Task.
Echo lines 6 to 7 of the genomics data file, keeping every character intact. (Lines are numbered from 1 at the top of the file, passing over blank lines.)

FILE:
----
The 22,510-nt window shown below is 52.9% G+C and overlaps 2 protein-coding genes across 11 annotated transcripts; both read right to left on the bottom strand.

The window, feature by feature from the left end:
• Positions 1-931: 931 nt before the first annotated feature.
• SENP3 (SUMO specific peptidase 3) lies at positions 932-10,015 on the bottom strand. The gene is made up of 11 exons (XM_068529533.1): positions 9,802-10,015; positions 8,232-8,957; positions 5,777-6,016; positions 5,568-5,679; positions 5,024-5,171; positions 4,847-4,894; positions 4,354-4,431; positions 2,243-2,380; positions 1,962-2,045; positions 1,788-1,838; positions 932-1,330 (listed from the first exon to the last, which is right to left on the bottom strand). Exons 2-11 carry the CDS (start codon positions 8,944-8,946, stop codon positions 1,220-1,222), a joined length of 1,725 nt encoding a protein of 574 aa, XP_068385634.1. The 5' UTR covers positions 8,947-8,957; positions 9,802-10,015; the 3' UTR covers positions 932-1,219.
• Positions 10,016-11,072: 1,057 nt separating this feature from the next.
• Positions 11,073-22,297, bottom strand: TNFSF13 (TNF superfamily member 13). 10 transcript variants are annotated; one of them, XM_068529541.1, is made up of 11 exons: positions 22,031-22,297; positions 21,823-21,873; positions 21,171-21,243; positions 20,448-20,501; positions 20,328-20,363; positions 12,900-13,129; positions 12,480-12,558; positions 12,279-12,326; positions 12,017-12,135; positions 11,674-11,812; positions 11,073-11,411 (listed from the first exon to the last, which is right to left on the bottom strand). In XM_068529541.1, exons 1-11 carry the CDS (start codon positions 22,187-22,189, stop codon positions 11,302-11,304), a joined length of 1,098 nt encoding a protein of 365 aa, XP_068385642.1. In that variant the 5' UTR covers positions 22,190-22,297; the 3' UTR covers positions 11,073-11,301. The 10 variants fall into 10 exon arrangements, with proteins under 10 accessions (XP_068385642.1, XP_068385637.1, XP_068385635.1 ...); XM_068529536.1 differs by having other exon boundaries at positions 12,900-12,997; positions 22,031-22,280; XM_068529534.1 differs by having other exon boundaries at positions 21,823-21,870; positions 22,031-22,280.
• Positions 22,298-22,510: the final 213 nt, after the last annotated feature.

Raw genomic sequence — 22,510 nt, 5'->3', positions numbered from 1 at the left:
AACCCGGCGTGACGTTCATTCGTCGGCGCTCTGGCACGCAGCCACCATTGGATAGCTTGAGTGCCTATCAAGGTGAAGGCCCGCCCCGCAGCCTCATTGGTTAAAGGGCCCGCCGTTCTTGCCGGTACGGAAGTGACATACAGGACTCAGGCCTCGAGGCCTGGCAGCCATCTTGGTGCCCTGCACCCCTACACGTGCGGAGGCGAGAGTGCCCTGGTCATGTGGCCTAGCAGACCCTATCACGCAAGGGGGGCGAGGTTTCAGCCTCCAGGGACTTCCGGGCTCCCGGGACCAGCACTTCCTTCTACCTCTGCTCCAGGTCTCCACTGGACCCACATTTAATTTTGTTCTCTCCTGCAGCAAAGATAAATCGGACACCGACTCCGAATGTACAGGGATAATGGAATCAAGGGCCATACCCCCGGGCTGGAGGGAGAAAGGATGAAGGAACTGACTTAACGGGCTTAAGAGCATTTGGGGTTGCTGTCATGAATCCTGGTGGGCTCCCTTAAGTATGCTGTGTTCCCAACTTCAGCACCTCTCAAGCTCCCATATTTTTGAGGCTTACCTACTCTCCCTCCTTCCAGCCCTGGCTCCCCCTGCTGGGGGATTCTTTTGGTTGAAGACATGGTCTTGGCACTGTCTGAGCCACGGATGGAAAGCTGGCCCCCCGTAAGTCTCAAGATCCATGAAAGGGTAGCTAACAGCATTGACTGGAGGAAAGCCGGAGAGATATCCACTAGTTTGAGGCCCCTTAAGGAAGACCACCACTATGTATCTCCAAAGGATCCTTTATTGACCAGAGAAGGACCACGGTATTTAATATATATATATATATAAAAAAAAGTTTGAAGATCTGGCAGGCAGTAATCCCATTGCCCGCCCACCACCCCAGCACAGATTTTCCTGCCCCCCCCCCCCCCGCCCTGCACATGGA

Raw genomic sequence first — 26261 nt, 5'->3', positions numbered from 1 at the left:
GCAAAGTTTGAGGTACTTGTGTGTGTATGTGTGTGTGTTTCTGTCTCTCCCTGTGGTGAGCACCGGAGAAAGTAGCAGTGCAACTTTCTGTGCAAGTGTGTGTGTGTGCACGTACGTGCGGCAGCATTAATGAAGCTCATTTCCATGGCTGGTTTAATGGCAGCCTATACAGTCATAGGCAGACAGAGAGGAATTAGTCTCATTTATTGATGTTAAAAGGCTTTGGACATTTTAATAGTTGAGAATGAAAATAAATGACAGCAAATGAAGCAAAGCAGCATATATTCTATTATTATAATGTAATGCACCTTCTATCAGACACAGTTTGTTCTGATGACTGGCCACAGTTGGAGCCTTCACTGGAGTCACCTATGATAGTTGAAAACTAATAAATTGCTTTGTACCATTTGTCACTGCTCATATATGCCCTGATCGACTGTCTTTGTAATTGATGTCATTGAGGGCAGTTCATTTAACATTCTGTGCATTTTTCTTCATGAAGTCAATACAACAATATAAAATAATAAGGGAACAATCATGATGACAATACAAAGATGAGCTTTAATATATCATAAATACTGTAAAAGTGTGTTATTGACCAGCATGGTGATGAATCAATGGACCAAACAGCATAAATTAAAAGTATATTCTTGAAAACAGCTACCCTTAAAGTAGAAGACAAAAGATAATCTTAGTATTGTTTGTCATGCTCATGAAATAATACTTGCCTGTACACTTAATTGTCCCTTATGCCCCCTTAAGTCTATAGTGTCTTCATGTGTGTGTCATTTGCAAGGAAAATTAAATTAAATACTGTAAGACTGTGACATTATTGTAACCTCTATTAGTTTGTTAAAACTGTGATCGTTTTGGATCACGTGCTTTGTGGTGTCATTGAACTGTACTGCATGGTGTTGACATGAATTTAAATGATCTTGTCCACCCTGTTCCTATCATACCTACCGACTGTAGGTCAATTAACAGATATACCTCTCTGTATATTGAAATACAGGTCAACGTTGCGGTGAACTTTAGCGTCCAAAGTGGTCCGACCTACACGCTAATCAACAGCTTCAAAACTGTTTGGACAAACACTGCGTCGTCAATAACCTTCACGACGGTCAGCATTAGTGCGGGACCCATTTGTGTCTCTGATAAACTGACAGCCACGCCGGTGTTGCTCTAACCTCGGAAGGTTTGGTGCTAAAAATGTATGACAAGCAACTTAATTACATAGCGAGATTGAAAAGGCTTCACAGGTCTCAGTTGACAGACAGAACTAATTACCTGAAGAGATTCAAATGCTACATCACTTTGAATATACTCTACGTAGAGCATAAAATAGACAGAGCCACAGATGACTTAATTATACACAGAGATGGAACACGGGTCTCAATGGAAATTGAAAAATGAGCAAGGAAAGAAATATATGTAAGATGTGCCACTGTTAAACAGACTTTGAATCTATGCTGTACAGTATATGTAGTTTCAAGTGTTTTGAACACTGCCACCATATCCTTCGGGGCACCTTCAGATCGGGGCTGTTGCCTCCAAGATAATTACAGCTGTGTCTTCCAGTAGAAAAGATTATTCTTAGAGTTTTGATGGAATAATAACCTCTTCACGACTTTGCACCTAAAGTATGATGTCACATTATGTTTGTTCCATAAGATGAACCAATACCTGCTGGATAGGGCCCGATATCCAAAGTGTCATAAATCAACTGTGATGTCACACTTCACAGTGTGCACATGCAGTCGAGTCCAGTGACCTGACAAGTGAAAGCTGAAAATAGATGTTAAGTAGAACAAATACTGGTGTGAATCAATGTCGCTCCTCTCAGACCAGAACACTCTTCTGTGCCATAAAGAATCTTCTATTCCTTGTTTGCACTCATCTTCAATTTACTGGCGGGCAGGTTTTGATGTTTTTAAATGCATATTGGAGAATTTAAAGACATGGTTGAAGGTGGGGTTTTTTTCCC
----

• Positions 11,073-22,297, bottom strand: TNFSF13 (TNF superfamily member 13). 10 transcript variants are annotated; one of them, XM_068529541.1, is made up of 11 exons: positions 22,031-22,297; positions 21,823-21,873; positions 21,171-21,243; positions 20,448-20,501; positions 20,328-20,363; positions 12,900-13,129; positions 12,480-12,558; positions 12,279-12,326; positions 12,017-12,135; positions 11,674-11,812; positions 11,073-11,411 (listed from the first exon to the last, which is right to left on the bottom strand). In XM_068529541.1, exons 1-11 carry the CDS (start codon positions 22,187-22,189, stop codon positions 11,302-11,304), a joined length of 1,098 nt encoding a protein of 365 aa, XP_068385642.1. In that variant the 5' UTR covers positions 22,190-22,297; the 3' UTR covers positions 11,073-11,301. The 10 variants fall into 10 exon arrangements, with proteins under 10 accessions (XP_068385642.1, XP_068385637.1, XP_068385635.1 ...); XM_068529536.1 differs by having other exon boundaries at positions 12,900-12,997; positions 22,031-22,280; XM_068529534.1 differs by having other exon boundaries at positions 21,823-21,870; positions 22,031-22,280.
• Positions 22,298-22,510: the final 213 nt, after the last annotated feature.